What people are saying - Write a review
We haven't found any reviews in the usual places.
Other editions - View all
acquainted afterwards Alexander ancient Gaelic poetry answer antiquity appears assisted authenticity authority bards battle beauties believe Book called Captain century character chiefs collected combat Committee compared composed composition contained copy Dean death doubt Dr Blair Edinburgh English evidence express fact Fingal fragments friends give given ground hands heard Highland Society Highlands Home John Johnson king known Laing Laing's language late letter lines literal Macdonald Macpherson manuscripts means mentioned merit Morison native never old manuscripts opinion oral original Oscar Ossian's poems passage pherson pieces poems of Ossian poet portion possession preface present produced published recitation recovered rehearsers remains repeated returned says Scotland Sleat songs sound spirit story Strathmashie taken Temora tion took tour tradition transcribing translation verse volume whole writing written
Page 47 - MR. JAMES MACPHERSON, I received your foolish and impudent letter. Any violence offered me I shall do my best to repel ; and what I cannot do for myself, the law shall do for me. I hope I shall never be deterred from detecting what I think a cheat, by the menaces of a ruffian.
Page 43 - The Scots have something to plead for their easy reception of an improbable fiction : they are seduced by their fondness for their supposed ancestors. A Scotchman must be a very sturdy SECOND SIGHT 177 moralist, who does not love Scotland better than truth : he will always love it better than inquiry ; and if falsehood flatters his vanity, will not be very diligent to detect it.
Page 39 - I assisted him in collecting them ; and took down from oral tradition, and transcribed from old manuscripts, by far the greatest part of those pieces he has published. Since the publication, I have carefully compared the translation with the copies of the originals in my hands, and find it amazingly literal, even in such a degree as to preserve, in some measure, the cadence of the Gaelic versification.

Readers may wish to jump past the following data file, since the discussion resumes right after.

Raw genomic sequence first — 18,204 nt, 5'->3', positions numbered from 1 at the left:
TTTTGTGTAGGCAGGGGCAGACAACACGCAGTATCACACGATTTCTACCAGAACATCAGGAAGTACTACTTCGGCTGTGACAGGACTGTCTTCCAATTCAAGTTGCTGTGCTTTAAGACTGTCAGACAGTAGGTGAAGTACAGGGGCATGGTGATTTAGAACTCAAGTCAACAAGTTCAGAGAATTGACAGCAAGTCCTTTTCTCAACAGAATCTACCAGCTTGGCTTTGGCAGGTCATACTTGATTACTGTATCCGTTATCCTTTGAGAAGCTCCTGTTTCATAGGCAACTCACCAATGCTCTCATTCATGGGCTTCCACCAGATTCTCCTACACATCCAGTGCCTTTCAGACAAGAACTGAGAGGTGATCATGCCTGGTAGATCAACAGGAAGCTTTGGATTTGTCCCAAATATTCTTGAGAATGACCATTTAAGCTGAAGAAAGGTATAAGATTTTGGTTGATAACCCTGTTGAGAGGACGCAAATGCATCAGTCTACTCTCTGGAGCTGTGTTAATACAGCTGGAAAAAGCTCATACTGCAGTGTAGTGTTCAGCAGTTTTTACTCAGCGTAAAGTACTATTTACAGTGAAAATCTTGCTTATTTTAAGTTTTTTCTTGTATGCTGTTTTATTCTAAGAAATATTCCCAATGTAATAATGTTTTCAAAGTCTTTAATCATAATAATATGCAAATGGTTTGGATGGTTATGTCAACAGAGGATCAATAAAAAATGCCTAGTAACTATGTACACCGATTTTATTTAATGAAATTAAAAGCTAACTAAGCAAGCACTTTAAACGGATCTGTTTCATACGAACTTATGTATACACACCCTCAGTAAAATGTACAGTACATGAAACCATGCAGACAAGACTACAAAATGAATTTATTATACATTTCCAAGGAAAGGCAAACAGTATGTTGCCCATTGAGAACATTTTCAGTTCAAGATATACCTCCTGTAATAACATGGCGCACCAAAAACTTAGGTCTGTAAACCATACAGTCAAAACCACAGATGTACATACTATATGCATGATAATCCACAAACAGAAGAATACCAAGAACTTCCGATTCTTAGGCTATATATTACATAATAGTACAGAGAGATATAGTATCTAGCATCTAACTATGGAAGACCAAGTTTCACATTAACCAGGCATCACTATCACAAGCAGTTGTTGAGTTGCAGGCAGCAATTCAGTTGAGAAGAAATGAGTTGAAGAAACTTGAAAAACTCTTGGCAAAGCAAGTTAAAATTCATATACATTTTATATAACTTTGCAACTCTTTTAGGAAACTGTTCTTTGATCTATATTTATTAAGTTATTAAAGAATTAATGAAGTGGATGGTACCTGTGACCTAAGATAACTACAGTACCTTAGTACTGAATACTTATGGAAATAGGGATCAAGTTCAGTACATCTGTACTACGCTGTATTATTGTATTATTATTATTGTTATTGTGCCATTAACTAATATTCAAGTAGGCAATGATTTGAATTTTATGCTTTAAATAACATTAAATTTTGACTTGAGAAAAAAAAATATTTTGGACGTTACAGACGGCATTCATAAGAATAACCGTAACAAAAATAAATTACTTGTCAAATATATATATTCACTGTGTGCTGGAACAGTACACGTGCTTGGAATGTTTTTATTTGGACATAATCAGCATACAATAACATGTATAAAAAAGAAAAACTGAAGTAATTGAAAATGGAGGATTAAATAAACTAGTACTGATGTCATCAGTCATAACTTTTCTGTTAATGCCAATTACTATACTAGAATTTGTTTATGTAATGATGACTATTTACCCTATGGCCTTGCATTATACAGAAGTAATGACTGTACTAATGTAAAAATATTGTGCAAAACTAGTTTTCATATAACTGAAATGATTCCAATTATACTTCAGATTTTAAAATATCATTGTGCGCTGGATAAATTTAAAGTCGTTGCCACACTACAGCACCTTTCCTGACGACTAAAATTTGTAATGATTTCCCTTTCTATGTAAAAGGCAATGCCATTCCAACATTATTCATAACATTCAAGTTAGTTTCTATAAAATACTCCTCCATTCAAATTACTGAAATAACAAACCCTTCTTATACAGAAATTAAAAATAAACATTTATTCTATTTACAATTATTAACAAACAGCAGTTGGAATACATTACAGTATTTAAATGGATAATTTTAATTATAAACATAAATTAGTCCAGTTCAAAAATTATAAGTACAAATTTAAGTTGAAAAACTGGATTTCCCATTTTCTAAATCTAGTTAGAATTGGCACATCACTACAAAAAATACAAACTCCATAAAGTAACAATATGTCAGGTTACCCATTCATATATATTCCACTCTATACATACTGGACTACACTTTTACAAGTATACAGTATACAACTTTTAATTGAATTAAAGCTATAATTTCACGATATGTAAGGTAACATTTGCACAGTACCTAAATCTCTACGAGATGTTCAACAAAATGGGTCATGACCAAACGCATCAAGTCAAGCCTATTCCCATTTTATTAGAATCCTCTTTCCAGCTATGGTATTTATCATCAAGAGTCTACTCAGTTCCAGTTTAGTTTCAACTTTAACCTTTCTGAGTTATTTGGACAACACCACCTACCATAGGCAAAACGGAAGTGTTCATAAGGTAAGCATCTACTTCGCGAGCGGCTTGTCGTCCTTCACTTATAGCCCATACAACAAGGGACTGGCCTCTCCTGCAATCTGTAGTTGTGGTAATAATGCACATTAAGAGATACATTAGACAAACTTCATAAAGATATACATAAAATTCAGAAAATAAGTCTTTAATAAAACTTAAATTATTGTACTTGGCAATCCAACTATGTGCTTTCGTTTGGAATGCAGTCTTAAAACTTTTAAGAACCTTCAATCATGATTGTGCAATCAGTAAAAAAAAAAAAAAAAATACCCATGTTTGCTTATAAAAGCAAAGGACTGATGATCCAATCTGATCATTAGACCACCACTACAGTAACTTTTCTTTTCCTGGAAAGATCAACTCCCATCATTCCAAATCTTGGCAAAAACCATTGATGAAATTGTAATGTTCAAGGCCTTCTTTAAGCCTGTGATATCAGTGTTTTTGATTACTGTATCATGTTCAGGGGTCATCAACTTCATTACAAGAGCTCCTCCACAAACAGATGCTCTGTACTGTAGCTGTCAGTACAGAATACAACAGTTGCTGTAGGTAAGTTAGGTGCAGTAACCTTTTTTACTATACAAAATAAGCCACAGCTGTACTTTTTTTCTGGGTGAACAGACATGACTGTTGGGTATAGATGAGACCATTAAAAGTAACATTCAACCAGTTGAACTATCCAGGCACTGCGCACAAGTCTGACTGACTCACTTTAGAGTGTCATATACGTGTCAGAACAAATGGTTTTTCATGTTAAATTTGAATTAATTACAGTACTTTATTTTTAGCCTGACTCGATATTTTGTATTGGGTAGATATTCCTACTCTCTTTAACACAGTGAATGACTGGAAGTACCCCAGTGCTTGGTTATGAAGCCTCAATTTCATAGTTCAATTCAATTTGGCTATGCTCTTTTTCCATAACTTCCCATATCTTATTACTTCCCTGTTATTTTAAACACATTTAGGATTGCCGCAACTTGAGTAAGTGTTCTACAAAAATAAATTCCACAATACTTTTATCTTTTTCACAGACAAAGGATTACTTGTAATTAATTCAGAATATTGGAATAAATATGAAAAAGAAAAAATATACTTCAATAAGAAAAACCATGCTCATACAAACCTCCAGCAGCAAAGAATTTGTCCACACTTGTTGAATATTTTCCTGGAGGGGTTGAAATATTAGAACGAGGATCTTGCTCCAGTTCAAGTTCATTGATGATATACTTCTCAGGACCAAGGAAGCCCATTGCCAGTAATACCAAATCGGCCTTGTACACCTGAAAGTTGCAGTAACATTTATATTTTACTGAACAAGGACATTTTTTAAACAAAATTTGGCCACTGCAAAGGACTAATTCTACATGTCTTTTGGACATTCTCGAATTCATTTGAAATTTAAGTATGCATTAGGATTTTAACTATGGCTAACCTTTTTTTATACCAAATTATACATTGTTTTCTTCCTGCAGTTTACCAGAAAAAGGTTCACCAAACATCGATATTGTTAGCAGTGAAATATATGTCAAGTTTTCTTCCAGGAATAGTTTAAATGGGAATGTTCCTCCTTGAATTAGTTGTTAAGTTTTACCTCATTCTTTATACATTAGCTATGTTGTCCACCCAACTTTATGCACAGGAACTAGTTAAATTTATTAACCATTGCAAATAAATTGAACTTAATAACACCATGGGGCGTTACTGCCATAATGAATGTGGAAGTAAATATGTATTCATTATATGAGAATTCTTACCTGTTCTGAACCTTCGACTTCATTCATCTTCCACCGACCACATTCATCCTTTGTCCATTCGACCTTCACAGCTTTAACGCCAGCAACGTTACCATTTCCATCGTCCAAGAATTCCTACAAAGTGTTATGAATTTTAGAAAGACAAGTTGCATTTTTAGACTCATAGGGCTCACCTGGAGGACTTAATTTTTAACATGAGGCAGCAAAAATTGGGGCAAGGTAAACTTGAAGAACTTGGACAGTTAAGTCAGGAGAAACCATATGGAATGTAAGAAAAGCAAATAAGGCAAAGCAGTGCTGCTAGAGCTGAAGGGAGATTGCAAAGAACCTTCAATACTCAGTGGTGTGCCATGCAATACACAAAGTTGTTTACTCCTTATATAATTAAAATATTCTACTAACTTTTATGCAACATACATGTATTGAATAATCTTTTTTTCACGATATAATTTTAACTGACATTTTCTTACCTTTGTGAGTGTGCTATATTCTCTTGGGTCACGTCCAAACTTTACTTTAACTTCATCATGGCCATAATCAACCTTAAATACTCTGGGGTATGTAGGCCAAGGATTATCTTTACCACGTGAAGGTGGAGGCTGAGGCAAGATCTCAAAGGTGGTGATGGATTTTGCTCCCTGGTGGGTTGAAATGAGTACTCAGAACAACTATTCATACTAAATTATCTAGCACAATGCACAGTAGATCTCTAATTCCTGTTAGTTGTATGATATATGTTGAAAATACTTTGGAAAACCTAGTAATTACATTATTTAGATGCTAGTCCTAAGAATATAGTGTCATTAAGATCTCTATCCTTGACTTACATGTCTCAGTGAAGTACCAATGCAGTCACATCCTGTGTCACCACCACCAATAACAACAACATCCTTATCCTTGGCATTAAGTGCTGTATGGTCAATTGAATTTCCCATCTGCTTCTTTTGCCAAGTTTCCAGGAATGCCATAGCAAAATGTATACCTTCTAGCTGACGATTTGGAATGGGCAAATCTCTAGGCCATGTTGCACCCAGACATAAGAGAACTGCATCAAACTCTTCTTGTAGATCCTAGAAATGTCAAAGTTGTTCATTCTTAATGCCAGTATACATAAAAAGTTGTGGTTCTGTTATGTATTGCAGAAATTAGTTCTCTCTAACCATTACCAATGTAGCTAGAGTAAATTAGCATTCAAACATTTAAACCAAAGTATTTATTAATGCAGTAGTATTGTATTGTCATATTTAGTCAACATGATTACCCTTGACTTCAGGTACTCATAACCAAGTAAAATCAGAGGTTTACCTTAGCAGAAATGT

Page 43 - I believe they never existed in any other form than that which we have seen. The editor, or author, never could shew the original; nor can it be shewn by any other; to revenge reasonable incredulity, by refusing evidence, is a degree of insolence, with which the world is not yet acquainted ; and stubborn audacity is the last refuge of guilt.
Page 43 - He has doubtless inserted names that circulate in popular stories, and may have translated some wandering ballads, if any can be found ; and the names, and some of the images being recollected, make an inaccurate auditor imagine, by the help of Caledonian bigotry, that he has formerly heard the whole.
Page 15 - ... have been lucky enough to lay my hands on a pretty complete poem, and truly epic, concerning Fingal, The antiquity of it is easily ascertained, and it is not only superior to any thing in that language, but reckoned not inferior to the more polite performances of other nations in that way. I have some thoughts of publishing the original, if it will not clog the work too much.
Page 10 - I inquired the success of his journey, and he produced several volumes, small octavo, or rather large duodecimo, in the Gaelic language and characters, being the poems of Ossian and other ancient bards. "I remember perfectly...
Page 15 - I am favoured with your last letter, enclosing four poems, for which I am much obliged to you. I beg you send me what more you can conveniently.
Page 56 - WITHOUT increasing his genius, the author may have improved his language, in the eleven years that the following poems have been in the hands of the public. Errors in diction might have been committed at...
Page 11 - ... Every poem had its first letter of its first word most elegantly flourished and gilded; some red, some yellow, some blue, and some green : the material 'writ on seemed to be a limber, yet coarse and dark vellum : the volumes were bound in strong parchment : Mr. Macpherson had them from Clanranald. "At that time I could read the Gaelic characters, though with difficulty, and did often amuse myself with reading here and there in those poems, while Mr. Macpherson was employed on his translation....